After Facebook’s Cambridge Analytica scandal, Alphabet-owned Google’s data practices may be under fire next.
Writing in the Wall Street Journal, Christopher Mims explains how the search engine giant hoovers up user data through apps, web browsing, and almost every measure, and how it uses the data to sell advertising, just like Facebook. The writer asks the public: “Why aren’t we talking about it?”
Amid the looming regulations on tech companies’ data practices, the writer revealed that Google collects users’ personal data more than Facebook does, in terms of the volume of information it gathers, the reach of its tracking, and the time people spend on its sites.
With a total reach of 30 million to 50 million websites, Google Analytics, the company’s data analytics platform, tracks its users whether or not they are logged in. Says the author: “Google allows everyone, whether they have a Google account or not, to opt out of its ad targeting. Yet, like Facebook, it continues to gather your data.”
On Google’s data practices on account users, the writer said that the company has changed its terms of service since 2016, “allowing it to merge its trove of tracking and advertising data with the personally identifiable information from our Google accounts”.
The user’s personal data amassed by the company includes browsing and search history, mobile applications installed, demographics such as age and gender, and more.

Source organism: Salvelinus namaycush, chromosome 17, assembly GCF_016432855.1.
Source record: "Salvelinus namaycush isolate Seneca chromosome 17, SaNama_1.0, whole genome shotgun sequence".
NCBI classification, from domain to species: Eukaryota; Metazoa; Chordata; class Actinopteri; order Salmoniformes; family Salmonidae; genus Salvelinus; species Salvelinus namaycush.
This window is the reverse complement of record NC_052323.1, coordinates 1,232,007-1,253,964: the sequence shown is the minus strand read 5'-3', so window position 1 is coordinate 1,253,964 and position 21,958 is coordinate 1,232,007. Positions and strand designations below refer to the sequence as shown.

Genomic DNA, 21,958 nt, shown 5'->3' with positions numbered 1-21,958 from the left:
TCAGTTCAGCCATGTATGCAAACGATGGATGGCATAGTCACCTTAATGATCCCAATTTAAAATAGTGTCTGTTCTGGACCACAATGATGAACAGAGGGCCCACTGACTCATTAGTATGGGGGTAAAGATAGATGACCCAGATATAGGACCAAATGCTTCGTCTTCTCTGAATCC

Google also works directly with some of the thousands of data brokers in the United States, while the latter can sell this information to insurers, employers and anyone else who might be interested.
“Google, in every respect, collects more data. Google, in every respect, has a much bigger advertising business,” David Chavern, president of News Media Alliance, a newspaper trade association, told Bloomberg in a recent interview.
He called for an industry-wide regulation on the privacy issue, instead of merely focusing on Facebook.
Bloomberg reported that Google’s “DoubleClick” system enables advertisers to target and measure ads, while anonymously combining web-tracking data (from “cookies” that follow users online) with potent Google information including search queries, location history, phone numbers and credit card information.
Besides, the search engine giant is able to use anonymous, encrypted information on about 70 percent of credit and debit card transactions in the US through partnerships with outside firms.
This article appeared in the Hong Kong Economic Journal on April 24
Translation by Ben Ng with additional reporting
[Chinese version 中文版]
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